Episode #457 - April 18th, 2014

Posted 3 days back at Ruby5

URL parsing with Rippersnapper, awesome APIs with Pliny, thread-safe utilities from Charles Nutter, a revival of the invoicing gem, info about recursion and memoization, querying git with gitql, and refactoring bad controllers all in this episode of the Ruby5 podcast!

Listen to this episode on Ruby5

Sponsored by New Relic

New Relic is _the_ all-in-one web performance analytics product. It lets you manage and monitor web application performance, from the browser down to the line of code. With Real User Monitoring, New Relic users can see browser response times by geographical location of the user, or by browser type.
This episode is sponsored by New Relic

Rippersnapper

Working with URLs in your app has never been easier with Rippersnapper. Give it a URL and get back all your favorite parts!
Rippersnapper

Pliny

Base Sinatra app for writing excellent APIs in Ruby.
Pliny

thread_safe

A collection of utilities for thread-safe programming in Ruby.
thread_safe

Invoicing

Before you roll your own invoicing framework, have a look at the invoicing gem from Codemancers. It might be just want you need!
Invoicing

Recursion and Memoization

Ray Hightower on avoiding the some recursion performance pitfalls in Ruby with memoization.
Recursion and Memoization

gitql

A git query language. Such git! So query!
gitql

Refactoring Controllers

Ever needed to refactor a bad controller? Justin Weiss walks you through his process in this new blog post.
Refactoring Controllers

Swirrl and the ODI

Posted 3 days back at RicRoberts :

ODI logo

Some great news - we’ve recently become members of the Open Data Institute. Founded in 2012 by Sir Tim Berners-Lee and Professor Sir Nigel Shadbolt, the ODI is an independent, non-profit, non-partisan, limited by guarantee company. And they’re all about promoting innovation and collaboration when it comes to Open Data, not only in the UK but around the world.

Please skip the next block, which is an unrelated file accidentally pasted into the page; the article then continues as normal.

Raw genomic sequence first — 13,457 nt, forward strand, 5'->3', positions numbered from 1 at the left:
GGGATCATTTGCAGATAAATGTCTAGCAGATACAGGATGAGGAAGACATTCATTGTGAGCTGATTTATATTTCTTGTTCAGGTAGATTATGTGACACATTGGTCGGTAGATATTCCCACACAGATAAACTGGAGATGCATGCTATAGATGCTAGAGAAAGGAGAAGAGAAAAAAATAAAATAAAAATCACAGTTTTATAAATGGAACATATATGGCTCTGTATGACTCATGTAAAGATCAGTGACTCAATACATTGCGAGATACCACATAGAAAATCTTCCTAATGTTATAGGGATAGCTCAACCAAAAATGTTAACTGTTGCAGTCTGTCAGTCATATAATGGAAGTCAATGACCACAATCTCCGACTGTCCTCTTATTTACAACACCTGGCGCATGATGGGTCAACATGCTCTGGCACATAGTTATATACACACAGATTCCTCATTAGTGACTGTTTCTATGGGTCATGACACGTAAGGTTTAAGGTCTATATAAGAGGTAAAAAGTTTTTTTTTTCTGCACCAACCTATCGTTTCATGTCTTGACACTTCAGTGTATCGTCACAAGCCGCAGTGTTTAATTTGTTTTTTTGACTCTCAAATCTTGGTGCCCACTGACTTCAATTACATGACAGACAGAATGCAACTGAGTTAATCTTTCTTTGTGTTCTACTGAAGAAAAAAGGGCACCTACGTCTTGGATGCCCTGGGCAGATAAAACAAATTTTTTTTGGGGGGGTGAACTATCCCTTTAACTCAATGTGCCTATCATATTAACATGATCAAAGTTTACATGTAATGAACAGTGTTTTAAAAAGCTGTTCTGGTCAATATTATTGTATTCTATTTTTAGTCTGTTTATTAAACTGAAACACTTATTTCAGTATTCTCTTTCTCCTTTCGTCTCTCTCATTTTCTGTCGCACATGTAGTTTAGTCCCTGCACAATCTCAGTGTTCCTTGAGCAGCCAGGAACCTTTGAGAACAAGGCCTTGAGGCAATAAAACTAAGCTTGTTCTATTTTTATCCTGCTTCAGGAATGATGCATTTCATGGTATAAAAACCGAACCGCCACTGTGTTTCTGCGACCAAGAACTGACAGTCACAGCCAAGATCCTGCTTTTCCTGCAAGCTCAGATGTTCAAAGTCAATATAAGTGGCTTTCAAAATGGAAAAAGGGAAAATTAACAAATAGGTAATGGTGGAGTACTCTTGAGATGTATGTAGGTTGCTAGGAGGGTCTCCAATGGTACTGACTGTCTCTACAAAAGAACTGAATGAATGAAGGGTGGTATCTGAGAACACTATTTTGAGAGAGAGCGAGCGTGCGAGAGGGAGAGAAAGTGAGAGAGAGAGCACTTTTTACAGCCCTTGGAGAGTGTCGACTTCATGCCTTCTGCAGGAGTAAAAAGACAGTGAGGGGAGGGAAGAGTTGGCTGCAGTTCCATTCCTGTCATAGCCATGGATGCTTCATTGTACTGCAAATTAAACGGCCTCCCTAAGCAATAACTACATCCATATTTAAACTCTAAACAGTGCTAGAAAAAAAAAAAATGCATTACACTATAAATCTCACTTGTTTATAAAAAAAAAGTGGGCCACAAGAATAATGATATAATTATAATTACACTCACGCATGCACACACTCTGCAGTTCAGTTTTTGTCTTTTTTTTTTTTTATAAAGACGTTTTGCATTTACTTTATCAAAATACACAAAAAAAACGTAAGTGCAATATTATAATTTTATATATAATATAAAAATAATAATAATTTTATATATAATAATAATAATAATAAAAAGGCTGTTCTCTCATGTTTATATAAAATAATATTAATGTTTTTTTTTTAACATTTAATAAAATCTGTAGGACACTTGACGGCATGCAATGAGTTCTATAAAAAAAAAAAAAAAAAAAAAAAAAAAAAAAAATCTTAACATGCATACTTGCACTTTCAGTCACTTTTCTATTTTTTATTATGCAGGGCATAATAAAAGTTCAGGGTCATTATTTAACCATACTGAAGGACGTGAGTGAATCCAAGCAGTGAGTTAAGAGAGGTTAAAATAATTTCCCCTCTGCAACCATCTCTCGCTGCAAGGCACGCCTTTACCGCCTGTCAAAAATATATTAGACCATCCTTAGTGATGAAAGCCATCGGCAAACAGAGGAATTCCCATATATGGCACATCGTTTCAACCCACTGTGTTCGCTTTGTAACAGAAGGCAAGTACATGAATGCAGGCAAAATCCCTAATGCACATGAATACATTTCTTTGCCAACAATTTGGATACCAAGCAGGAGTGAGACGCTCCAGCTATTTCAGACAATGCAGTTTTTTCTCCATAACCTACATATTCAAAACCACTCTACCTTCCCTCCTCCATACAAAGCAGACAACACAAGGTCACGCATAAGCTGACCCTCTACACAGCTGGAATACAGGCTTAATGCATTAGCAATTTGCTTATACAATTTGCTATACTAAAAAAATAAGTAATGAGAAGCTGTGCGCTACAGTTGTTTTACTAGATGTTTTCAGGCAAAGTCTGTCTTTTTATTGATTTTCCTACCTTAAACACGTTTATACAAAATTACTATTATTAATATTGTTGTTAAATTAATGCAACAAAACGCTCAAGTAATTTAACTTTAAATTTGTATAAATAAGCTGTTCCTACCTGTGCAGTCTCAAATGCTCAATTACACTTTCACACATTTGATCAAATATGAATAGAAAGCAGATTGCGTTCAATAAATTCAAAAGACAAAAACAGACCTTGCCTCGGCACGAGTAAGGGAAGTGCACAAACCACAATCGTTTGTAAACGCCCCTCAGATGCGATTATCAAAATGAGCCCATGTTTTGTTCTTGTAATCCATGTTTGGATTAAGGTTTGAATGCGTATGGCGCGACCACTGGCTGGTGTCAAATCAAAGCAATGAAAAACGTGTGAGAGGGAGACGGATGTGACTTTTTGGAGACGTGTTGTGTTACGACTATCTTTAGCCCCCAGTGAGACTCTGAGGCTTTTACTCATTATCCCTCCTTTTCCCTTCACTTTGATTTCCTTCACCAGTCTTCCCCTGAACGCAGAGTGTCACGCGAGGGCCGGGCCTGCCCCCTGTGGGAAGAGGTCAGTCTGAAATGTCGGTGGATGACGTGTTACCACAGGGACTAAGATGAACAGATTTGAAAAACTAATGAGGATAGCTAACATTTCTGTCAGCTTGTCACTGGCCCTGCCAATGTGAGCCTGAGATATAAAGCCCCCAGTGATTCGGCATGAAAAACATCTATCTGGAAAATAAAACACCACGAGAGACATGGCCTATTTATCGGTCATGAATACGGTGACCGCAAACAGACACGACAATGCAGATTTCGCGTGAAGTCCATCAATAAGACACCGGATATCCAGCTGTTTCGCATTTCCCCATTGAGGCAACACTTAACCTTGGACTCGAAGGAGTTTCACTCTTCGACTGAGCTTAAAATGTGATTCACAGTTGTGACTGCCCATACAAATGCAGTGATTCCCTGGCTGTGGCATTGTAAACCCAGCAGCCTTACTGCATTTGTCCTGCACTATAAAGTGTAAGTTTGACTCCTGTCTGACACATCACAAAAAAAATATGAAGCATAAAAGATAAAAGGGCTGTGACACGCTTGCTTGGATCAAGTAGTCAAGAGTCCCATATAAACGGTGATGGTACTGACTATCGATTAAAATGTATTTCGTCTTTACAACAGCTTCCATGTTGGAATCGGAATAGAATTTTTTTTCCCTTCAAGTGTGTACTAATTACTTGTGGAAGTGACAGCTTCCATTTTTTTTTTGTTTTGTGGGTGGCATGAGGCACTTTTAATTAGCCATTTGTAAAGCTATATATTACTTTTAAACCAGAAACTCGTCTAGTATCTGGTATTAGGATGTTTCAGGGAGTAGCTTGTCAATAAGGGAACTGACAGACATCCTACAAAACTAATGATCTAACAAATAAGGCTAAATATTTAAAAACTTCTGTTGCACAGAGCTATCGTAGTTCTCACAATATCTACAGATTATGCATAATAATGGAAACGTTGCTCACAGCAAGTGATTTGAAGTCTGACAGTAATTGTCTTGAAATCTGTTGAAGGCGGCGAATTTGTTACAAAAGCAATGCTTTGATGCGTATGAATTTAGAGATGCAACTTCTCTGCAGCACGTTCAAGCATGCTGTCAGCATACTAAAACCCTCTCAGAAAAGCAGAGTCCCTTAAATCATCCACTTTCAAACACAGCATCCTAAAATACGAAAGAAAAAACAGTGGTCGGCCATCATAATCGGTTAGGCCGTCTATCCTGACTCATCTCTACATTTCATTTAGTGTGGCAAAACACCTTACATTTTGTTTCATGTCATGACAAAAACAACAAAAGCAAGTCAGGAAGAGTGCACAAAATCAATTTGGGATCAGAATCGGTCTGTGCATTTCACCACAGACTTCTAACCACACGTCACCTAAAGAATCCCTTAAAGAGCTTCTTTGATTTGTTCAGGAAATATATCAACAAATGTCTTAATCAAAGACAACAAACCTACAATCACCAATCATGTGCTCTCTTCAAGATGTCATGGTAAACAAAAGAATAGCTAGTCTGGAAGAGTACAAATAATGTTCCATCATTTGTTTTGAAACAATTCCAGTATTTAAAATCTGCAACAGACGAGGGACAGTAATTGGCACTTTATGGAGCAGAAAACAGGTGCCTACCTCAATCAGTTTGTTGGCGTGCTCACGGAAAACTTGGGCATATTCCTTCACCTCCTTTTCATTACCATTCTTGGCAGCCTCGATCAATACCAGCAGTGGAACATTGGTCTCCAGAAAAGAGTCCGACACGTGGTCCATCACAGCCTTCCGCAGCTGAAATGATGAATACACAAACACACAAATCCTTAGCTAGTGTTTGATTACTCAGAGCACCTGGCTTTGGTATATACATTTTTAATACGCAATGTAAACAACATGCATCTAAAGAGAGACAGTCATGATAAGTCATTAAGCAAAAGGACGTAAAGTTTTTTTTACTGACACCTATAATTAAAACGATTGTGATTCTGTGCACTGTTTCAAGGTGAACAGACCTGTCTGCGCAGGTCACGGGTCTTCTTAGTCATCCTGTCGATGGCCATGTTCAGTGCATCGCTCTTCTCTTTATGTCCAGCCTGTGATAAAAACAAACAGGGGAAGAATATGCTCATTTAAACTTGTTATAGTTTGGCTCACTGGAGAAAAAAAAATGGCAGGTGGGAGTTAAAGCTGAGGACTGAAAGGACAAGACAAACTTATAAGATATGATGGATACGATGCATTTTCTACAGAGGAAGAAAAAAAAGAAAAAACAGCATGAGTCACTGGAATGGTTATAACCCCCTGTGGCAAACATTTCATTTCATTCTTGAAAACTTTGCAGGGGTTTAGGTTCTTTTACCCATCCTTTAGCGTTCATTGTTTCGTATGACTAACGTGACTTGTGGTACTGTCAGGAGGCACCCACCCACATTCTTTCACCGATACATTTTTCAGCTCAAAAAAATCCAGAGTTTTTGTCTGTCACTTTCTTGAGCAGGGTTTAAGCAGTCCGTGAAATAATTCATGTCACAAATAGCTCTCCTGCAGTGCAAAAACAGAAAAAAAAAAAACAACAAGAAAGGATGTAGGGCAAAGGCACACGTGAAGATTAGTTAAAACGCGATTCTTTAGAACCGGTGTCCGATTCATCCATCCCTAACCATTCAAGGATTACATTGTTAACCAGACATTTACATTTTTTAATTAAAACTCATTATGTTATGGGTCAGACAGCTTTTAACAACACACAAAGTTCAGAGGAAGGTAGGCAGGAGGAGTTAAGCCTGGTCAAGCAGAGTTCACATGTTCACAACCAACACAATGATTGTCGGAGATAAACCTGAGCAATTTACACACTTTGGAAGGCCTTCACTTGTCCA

So we’re happy as sand boys (and girls) to be members of an organisation that shares our passion for data. And, if that wasn’t enough, we’re also working with the ODI on the European DaPaaS project that we recently blogged about.

You can find us in their member directory and, of course, we’re always here if you want to get in touch.

Mid-Senior Ruby on Rails Developer up to 60K central London

Posted 4 days back at Ruby on Rails, London - The Blog by Dynamic50

Hiring a Mid-Senior Ruby on Rails Developer. You will be an experienced Ruby and Rails engineer with the opportunity to work in central London with a great company.


Essential skills
Ruby
Rails
Exposure to Rack Middleware and implementation
Gems
RSpec/Cucumber/Capybara
Creating /Consuming RESTful API’s
GIT


Experience that would be Nice to have
Cloud -AWS, Heroku
Elastic Search, Lucene, Solr
 

Central London, great company!


up to 60K based on experience


Get in touch now alex.tealdi@dynamic50.com 020 3286 2879

DaPaaS: simplifying open data publishing and use

Posted 5 days back at RicRoberts :

DaPaas logo

Towards the end of last year, we started work on a European collaborative project called DaPaaS (Data-and-Platform-as-a-Service). It aims to optimise and simplify both publication and use of Open Data across different platforms.